25 Investigates: MA and NH Governors want to “get to the bottom” of Harmony Montgomery case

Baker & Sununu want to know why Harmony was placed in criminal father’s custody

For the past two weeks, 25 Investigates has been asking child protection agencies in two states about the decision to transfer custody of Harmony Montgomery, who had been in Massachusetts foster care, to her father Adam Montgomery, a New Hampshire resident with a long criminal history.

Citing privacy concerns and the investigation into the 7-year-old’s disappearance, both the Massachusetts’ Department of Children and Families (DCF) and the New Hampshire’s Division for Children, Youth and Families declined comment.

But, on Wednesday, 25 Investigates took our questions about Harmony’s February 2019 custody transfer directly to Governor Charlie Baker of Massachusetts and Governor Chris Sununu, and also asked why no one in either state noticed she was missing for two years.

Just a day earlier, Gov. Sununu sent a scathing letter to the Massachusetts court system for its decision to place Harmony in her father’s custody.

A Boston 25 Investigative reporter questioned Gov. Baker during an afternoon press conference in Boston.

25 Investigates: Do you think your legislature to take a look at the process here and not let a child leave DCF care without a home study completed?

Governor Baker: I think we should let the office of the child advocate do her job. She’s a very talented experienced person who will have access to information is not available to many of the rest of us and she has no dog in this hunt. This is 100% an independent review and I want to see the results of that review as much as Governor Sununu. Everybody else does.”

Baker added he shares the same concerns as the New Hampshire governor and said that everyone wants to know why Harmony left the state without an Interstate Compact for the Placement of Children (ICPC), an agreement between states that would have required certain safeguards be in place before a foster care child is sent across state lines. An ICPC would have also required regular check-ins and a home study of the residence a child will be living in.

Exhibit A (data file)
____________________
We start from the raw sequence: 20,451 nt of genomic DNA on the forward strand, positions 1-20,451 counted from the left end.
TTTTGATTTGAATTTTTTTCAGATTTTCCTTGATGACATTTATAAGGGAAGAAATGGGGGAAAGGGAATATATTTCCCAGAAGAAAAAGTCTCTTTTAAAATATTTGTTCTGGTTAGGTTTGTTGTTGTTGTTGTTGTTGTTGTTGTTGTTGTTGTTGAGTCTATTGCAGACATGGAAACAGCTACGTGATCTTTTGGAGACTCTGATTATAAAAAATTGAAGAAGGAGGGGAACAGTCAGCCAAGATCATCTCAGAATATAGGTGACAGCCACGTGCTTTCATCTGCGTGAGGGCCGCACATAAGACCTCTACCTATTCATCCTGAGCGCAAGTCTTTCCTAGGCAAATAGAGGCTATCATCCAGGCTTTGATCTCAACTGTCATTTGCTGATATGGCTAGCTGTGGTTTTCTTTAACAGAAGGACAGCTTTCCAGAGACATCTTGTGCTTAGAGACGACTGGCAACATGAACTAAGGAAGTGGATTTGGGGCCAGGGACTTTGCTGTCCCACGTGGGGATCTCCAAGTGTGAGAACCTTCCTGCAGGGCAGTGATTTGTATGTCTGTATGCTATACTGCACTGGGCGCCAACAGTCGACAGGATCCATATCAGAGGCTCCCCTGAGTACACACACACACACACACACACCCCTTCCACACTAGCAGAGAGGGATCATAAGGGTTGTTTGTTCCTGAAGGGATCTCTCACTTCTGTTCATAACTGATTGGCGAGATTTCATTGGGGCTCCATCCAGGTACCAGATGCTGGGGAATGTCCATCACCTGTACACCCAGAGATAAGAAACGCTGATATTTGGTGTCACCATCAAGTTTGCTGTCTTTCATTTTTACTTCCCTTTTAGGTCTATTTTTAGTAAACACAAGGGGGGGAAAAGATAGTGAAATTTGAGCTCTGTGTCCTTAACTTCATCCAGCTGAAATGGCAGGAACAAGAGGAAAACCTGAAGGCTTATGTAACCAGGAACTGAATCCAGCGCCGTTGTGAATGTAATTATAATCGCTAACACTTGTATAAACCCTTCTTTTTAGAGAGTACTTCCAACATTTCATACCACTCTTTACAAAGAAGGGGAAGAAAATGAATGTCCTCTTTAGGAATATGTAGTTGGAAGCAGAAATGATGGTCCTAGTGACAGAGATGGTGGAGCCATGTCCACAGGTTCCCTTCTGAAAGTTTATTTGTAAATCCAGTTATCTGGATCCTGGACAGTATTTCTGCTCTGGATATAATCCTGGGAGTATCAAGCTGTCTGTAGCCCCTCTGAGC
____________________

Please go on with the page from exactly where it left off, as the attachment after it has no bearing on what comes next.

Meanwhile, investigative producer Patricia Alulema traveled to Concord, NH to ask Gov. Sununu about the case during a press conference there. Our team wanted to know how Granite State authorities responded once they became aware Harmony was in their state living in Manchester with her father. According to police reports obtained by 25 Investigates, police visited the home of Adam Montgomery over a dozen times between June 2019 and November 2019.

[ 25 Investigates: Police visited home where missing NH girl was last seen 13 times over five months ]

25 Investigates: What did DCYF New Hampshire do during that 6 month period from June 2019 when we first saw in police reports that they actually visited the home to December 2019 when you in your letter reference the interaction [with NH authorities].”

Governor Sununu: This isn’t about blaming one system or the other. This isn’t about casting blame it’s about bringing Harmony home. People are angry. Angry. Everyone is angry. And at the end of the day, if we’re transparent about it to get to the bottom of it. But it all started with that judge. I don’t know who this judge was putting that child, that little girl in the custody of that monster.”

In the letter Gov. Sununu sent the chief justice of the Supreme Judicial Court in Massachusetts, Kimberly Budd he expressed “grave concerns” about the decision to hand Harmony over to her father before his state had a chance to complete a home study.

“…in December 2018, the Massachusetts Department of Children and Families (MA DCF) requested that New Hampshire DCYF conduct a home study of Adam Montgomery and his then wife Kayla Montgomery….but while NH DCYF was waiting for the necessary information, a court in Lawrence, Massachusetts abruptly gave sole custody of Harmony to her father in February of 2019,” according to the letter.

As 25 Investigates first reported last week that when Harmony left Massachusetts without an ICPC in place that effectively ended DCF’s involvement in her life and the department closed her case.

[ 25 Investigates: ‘System failure’ allowed NH girl’s disappearance to go unreported for two years ]

Both governors have requested internal reviews of how agencies in their respected states handled Harmony’s case. Neither would say how long those investigations would take.

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